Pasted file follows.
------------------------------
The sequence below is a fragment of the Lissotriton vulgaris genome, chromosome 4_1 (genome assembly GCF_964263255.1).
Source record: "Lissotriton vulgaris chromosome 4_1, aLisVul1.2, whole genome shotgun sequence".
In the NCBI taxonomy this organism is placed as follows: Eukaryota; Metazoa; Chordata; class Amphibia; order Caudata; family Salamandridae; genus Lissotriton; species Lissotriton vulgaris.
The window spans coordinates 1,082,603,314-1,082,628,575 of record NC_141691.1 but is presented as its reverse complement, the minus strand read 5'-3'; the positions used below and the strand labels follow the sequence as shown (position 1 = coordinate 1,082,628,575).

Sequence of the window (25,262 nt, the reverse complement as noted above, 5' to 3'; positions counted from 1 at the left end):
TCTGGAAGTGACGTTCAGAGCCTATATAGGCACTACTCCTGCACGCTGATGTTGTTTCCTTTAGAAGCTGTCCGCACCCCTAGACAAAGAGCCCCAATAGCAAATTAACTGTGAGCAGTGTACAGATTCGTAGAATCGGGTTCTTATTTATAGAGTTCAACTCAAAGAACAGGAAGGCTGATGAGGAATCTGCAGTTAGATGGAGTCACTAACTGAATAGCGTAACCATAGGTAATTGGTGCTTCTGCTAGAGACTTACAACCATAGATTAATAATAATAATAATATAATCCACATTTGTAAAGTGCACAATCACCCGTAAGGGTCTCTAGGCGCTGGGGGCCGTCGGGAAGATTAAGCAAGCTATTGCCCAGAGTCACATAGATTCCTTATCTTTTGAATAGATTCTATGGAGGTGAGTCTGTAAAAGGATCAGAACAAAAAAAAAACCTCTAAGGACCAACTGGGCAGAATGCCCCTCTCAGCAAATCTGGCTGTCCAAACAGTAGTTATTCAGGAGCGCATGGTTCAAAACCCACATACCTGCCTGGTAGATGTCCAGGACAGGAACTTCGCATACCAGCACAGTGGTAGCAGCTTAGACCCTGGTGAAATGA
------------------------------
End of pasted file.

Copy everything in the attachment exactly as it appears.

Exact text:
The sequence below is a fragment of the Lissotriton vulgaris genome, chromosome 4_1 (genome assembly GCF_964263255.1).
Source record: "Lissotriton vulgaris chromosome 4_1, aLisVul1.2, whole genome shotgun sequence".
In the NCBI taxonomy this organism is placed as follows: Eukaryota; Metazoa; Chordata; class Amphibia; order Caudata; family Salamandridae; genus Lissotriton; species Lissotriton vulgaris.
The window spans coordinates 1,082,603,314-1,082,628,575 of record NC_141691.1 but is presented as its reverse complement, the minus strand read 5'-3'; the positions used below and the strand labels follow the sequence as shown (position 1 = coordinate 1,082,628,575).

Sequence of the window (25,262 nt, the reverse complement as noted above, 5' to 3'; positions counted from 1 at the left end):
TCTGGAAGTGACGTTCAGAGCCTATATAGGCACTACTCCTGCACGCTGATGTTGTTTCCTTTAGAAGCTGTCCGCACCCCTAGACAAAGAGCCCCAATAGCAAATTAACTGTGAGCAGTGTACAGATTCGTAGAATCGGGTTCTTATTTATAGAGTTCAACTCAAAGAACAGGAAGGCTGATGAGGAATCTGCAGTTAGATGGAGTCACTAACTGAATAGCGTAACCATAGGTAATTGGTGCTTCTGCTAGAGACTTACAACCATAGATTAATAATAATAATAATATAATCCACATTTGTAAAGTGCACAATCACCCGTAAGGGTCTCTAGGCGCTGGGGGCCGTCGGGAAGATTAAGCAAGCTATTGCCCAGAGTCACATAGATTCCTTATCTTTTGAATAGATTCTATGGAGGTGAGTCTGTAAAAGGATCAGAACAAAAAAAAAACCTCTAAGGACCAACTGGGCAGAATGCCCCTCTCAGCAAATCTGGCTGTCCAAACAGTAGTTATTCAGGAGCGCATGGTTCAAAACCCACATACCTGCCTGGTAGATGTCCAGGACAGGAACTTCGCATACCAGCACAGTGGTAGCAGCTTAGACCCTGGTGAAATGA